Golden Banded-Skipper (Autochton cellus)

This is one of the rarest native, breeding butterflies in North Carolina. It's unknown why this butterfly is so rare in NC, as it is common in the western US, and its host plant (American Hog Peanut, Amphicarpaea bracteata), is quite common and widespread.
Golden Banded-Skipper (Autochton cellus) with Monarch caterpillar Golden Banded-Skipper (Autochton cellus)
Buncombe Co., NC
8 July 2006

Note the Monarch caterpillar hiding under the same leaf! This individual was seen basking and nectaring on Common Milkweed and remained in the same area for several hours.


Golden Banded-Skipper (Autochton cellus) Golden Banded-Skipper (Autochton cellus)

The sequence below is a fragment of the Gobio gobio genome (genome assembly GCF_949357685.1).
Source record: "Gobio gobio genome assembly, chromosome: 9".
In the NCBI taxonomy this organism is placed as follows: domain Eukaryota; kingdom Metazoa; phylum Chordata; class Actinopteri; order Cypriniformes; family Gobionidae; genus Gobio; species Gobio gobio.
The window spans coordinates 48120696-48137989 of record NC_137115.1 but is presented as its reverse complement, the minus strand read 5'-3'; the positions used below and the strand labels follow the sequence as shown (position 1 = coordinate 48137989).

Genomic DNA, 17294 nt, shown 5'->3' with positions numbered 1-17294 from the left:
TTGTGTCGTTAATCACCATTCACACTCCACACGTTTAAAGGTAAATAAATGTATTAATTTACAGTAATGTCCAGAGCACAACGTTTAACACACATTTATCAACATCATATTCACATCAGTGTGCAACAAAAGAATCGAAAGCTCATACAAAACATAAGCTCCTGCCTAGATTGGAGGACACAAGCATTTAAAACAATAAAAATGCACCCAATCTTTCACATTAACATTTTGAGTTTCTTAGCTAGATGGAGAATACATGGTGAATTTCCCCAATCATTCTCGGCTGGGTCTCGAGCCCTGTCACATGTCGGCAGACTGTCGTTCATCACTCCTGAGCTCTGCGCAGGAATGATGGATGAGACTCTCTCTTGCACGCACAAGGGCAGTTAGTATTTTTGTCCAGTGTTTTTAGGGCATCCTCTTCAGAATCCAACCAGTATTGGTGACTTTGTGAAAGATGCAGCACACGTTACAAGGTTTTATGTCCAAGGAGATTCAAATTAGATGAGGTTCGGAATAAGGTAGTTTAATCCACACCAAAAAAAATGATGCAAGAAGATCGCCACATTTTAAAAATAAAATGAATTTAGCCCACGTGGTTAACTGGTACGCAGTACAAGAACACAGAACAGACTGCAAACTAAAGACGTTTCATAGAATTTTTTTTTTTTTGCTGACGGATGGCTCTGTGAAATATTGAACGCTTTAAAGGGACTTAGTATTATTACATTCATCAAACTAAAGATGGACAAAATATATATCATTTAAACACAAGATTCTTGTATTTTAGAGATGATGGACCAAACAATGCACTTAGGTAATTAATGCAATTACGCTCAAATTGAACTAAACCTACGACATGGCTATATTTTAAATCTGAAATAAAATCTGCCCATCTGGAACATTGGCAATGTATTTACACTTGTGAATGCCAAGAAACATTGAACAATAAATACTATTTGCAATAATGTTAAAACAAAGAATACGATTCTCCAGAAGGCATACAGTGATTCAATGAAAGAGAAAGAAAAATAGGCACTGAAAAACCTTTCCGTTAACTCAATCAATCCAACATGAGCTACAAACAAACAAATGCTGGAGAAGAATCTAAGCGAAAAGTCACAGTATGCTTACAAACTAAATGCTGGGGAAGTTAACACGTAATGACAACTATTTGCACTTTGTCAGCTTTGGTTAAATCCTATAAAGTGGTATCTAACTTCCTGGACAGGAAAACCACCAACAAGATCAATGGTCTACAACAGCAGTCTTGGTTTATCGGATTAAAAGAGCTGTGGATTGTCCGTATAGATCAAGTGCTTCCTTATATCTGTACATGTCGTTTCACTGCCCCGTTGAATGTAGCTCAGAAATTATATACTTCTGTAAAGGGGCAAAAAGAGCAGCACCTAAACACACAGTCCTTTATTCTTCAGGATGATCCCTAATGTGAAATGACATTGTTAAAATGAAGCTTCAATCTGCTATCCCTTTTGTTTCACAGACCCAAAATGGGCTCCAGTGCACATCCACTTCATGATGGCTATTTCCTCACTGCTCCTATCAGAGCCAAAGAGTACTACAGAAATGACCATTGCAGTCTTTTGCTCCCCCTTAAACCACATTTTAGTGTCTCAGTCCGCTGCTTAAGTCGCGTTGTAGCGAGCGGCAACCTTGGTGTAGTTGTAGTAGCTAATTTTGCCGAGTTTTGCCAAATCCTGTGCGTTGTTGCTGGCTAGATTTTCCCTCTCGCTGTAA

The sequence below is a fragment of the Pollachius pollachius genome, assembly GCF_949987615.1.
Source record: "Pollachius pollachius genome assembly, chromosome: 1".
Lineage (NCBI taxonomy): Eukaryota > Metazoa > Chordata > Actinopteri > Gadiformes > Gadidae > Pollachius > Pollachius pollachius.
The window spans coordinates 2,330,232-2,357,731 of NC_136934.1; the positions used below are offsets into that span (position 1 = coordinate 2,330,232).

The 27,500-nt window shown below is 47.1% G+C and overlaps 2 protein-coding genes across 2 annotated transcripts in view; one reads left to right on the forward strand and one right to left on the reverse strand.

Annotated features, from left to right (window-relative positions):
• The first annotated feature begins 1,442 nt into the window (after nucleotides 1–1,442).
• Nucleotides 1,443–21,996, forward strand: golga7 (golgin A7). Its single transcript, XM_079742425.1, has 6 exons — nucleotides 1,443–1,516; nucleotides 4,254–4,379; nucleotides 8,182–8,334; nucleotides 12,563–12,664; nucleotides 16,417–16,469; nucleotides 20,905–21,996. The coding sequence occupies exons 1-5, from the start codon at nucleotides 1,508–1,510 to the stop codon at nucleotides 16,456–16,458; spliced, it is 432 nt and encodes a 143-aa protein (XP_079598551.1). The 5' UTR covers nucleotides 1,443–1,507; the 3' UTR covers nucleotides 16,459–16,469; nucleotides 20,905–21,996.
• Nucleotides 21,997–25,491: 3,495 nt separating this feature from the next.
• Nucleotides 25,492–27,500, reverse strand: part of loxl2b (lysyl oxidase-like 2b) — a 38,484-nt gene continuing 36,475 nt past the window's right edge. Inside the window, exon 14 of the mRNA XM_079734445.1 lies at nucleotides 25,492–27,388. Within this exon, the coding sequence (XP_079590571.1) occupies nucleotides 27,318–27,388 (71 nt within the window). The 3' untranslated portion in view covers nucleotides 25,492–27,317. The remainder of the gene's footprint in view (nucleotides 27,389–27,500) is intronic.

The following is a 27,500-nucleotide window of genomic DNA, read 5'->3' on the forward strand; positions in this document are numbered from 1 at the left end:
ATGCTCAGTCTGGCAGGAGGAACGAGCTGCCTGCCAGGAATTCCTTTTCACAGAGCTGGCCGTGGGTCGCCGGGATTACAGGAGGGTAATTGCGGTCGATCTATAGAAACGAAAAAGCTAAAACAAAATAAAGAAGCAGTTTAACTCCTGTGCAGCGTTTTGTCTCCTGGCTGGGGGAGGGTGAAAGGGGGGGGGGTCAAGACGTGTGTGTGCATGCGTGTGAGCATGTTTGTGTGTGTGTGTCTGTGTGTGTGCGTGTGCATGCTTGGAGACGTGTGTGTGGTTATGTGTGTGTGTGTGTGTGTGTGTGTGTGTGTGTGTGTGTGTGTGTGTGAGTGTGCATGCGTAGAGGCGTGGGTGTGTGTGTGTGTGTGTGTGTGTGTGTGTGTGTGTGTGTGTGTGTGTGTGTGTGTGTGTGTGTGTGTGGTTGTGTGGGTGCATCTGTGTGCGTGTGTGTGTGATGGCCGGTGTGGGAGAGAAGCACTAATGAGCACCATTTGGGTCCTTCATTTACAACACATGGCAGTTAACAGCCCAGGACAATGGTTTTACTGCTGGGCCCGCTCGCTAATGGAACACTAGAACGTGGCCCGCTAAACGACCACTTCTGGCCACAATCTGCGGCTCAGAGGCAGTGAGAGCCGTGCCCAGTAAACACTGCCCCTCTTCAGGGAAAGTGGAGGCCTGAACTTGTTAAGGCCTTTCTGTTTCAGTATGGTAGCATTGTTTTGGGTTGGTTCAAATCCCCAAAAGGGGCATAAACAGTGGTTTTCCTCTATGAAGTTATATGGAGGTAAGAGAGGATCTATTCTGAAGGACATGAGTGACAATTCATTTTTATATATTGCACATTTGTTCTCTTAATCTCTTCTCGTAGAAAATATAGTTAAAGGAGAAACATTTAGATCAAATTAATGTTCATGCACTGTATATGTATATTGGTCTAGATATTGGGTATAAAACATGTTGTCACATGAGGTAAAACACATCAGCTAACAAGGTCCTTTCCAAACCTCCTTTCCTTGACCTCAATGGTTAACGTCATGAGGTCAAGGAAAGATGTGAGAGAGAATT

Natural light
Buncombe Co., NC
8 July 2006
With Flash
Buncombe Co., NC
8 July 2006

Golden Banded-Skipper (Autochton cellus) Golden Banded-Skipper (Autochton cellus)
Jackson Co., FL
8 Aug 2003
Jackson Co., FL
8 Aug 2003

American Hogpeanut (Amphicarpaea bracteata) American Hogpeanut (Amphicarpaea bracteata)
Buncombe Co., NC
8 July 2006

Reported to be the host plant for Golden Banded-Skippers, hog peanut is an herbaceous vine in the pea family (Fabaceae). It is common and widespread in NC, however, the skipper is one of the rarest resident butterflies in North Carolina.


North Carolina Butterflies | North American Butterflies | Jeff's Nature Page


Created on ... June 2, 2005 | Updated on ... July 9, 2006 | jeffpippen9@gmail.com